There’s a library in Omaha, Nebraska, that may just be an entrepreneur’s dream workspace. It’s not filled with books, but instead offers cutting-edge technology, including 3-D printing and computer workstations loaded with Adobe Creative Suite so business owners can design marketing materials and more.
“Do Space is a first-of-its-kind technology library,” says Executive Director Rebecca Stavick. “It provides the community with free access to the latest software, devices and ultra-fast internet. It’s an interesting example of the evolution of libraries to help individuals improve their lives.“
Entrepreneurs using Do Space have gone on to launch creative businesses, online and off. One used the laser cutter to create fashion designs for Omaha Fashion Week, while two others used it to create custom engraved products now sold through their Etsy shop.
A visit to the library turned Oliver Calderon into an entrepreneur. His library, the North Richland Hills Library, hosts The Maker Spot, which offers over 25 pieces of equipment including 3-D printers; sewing, quilting and embroidery machines; a portable grand piano; a drill press, soldering station and a scroll saw.
Curious about 3-D printing, Calderon decided to take a class and discovered it was not as difficult to use as he thought it would be. He printed some cookie cutters for his daughter. He describes how that initial foray into 3-D printing led him to his current entrepreneurial endeavors:
“After a few sessions of printing things that weren’t really important, I printed a replacement part for one of my hobby toys. That led me to becoming more confident with Raspberry Pi’s which in turn inspired me to build an arcade. The arcade taught me a few things, and I decided to build other electronic items such as an app controlled garage door monitor and opener. Then I needed to learn how to solder for other projects. I learned this at The Maker Spot as well. I never thought that these new skills I learned at The Maker Spot would be anything more than a hobby, but I was able to turn it into a small business. I now sell 3-D printed and computer controlled devices online.”
The North Richland Hills Library is committed to helping spur entrepreneurship in its community. It hosts a satellite office for the Small Business Development Center and SCORE, available to anyone who wants free business counseling and mentoring. “We have also partnered with the SBDC and our local community college to host two monthly ‘Starting a Business’ classes in our facility,” says Christine Deaver, digital marketing and services coordinator. “We have hosted over two dozen of these classes and trained over 300 people on the process for starting their own businesses.”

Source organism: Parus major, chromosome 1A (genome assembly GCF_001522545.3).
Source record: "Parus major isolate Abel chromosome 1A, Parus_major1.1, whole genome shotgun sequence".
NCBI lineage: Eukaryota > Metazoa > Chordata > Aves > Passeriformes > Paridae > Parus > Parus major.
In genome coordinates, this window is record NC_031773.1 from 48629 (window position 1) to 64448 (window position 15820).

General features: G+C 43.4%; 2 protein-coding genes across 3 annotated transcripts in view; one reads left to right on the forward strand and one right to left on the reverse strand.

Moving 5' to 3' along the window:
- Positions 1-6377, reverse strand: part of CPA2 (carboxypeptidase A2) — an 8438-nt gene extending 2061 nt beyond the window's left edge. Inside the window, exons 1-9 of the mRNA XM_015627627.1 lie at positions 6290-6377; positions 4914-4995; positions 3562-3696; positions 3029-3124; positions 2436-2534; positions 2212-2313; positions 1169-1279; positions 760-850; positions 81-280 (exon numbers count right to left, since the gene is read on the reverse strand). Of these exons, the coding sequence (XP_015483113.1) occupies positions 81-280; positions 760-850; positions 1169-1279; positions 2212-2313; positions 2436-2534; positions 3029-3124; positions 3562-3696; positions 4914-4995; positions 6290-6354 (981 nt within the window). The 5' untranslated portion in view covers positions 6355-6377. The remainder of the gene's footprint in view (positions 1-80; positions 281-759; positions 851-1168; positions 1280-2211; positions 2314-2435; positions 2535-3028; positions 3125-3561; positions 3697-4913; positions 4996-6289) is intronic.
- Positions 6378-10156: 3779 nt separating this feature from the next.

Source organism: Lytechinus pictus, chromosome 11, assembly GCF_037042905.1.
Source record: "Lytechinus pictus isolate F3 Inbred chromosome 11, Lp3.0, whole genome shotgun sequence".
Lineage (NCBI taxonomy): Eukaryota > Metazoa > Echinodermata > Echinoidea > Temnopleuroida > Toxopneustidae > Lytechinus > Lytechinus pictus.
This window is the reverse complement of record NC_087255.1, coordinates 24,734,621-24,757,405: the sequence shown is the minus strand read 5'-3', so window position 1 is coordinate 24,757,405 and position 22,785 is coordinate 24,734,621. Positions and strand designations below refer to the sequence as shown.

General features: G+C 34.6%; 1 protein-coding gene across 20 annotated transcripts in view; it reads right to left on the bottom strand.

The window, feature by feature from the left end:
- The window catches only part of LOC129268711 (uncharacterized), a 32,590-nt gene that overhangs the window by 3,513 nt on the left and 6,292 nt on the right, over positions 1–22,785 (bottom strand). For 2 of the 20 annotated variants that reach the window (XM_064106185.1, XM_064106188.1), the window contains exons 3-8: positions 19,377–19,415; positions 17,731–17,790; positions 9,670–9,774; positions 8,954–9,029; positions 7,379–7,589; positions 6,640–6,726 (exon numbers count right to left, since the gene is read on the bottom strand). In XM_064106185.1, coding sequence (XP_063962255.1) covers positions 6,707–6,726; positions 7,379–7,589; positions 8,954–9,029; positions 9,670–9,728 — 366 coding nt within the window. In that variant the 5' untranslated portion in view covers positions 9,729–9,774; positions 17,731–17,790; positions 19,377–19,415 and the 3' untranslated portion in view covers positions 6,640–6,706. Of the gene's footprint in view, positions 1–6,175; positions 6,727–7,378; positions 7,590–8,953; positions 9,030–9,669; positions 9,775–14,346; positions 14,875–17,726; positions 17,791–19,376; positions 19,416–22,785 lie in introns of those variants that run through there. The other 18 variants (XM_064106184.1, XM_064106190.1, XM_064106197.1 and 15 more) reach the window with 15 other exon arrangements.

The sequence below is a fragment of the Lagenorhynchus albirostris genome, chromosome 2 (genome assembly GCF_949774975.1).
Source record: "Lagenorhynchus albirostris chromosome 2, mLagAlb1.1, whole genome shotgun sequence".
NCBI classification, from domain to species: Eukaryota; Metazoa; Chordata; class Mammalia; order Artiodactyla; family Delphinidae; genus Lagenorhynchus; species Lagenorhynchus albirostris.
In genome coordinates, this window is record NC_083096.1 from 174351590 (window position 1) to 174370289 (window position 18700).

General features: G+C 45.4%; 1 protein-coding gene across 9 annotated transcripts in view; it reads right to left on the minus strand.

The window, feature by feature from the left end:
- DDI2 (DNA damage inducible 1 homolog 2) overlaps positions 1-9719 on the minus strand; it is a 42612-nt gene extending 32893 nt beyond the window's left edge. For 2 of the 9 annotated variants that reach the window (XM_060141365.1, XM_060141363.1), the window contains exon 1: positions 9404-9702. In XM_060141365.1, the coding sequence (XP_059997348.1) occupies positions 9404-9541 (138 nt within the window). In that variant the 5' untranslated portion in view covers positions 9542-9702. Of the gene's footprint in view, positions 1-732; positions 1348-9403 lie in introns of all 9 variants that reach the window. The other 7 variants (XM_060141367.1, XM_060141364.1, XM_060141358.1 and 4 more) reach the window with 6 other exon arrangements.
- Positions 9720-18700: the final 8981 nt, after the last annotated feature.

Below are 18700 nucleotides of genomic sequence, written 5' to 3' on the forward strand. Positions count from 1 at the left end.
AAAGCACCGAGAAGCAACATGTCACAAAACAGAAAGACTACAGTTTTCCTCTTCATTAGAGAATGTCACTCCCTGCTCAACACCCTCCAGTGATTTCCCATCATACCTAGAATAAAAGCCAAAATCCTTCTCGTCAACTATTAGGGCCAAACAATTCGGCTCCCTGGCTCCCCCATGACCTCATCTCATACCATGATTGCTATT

A Space to Create
The Johnson County Library Black & Veatch MakerSpace in Overland Park Kansas has helped a growing number of entrepreneurs, non-profit organizations, and small businesses who have used its makerspace to create product prototypes, ranging from laser cut puzzle kits for kids, 3-D printed enclosures for embedded electronics used in agriculture, to recording and editing media for self-published audio books.
I think in general libraries ae going back to more of what they were in the time of the Library of Alexandria,” says Sarah Boisvert, founder of Fab Lab Hub, a part of the international Fab Lab Network that originated at the Center for Bits and Atoms at MIT. “There weren’t just books in the libraries – there was a lot more going on.” She’s referring to the Ancient (or Royal) Library of Alexandria in Egypt which not only housed books (mainly as scrolls) but also had meeting spaces, gardens and lecture halls that attracted many of the famous thinkers of its time.
“More and more libraries are taking the role of not just being about books but offering opportunity to the community,” she says. “In the Fab Lab world we’re seeing more makerspaces going into libraries because of the stability libraries bring.” She believes rural areas in particular benefit from this model.
In New Mexico, Creative Startups is spearheading “Libraries as Launchpads,” a four week program for entrepreneurs who are starting or are in the early stages of growing a creative business. One of the programs goals is to “generate future-facing jobs for New Mexicans by supporting startups in the creative industries across the state.” Fab Lab Hub is working with the participating libraries to help budding entrepreneurs rapid prototype their product ideas. As Boisvert says, “when designers can hold their ideas in their hands, the real magic happens!”
If “makerspaces” and high-tech equipment become standard issue in libraries, it’s entirely possible they could spur a whole new wave of entrepreneurial activity. Calderon gets most excited when he sees kids using The Maker Space. “They get excited about learning to program ‘toys’. These aren’t just toys,” he says. “These are building blocks to programming bigger and better things.”
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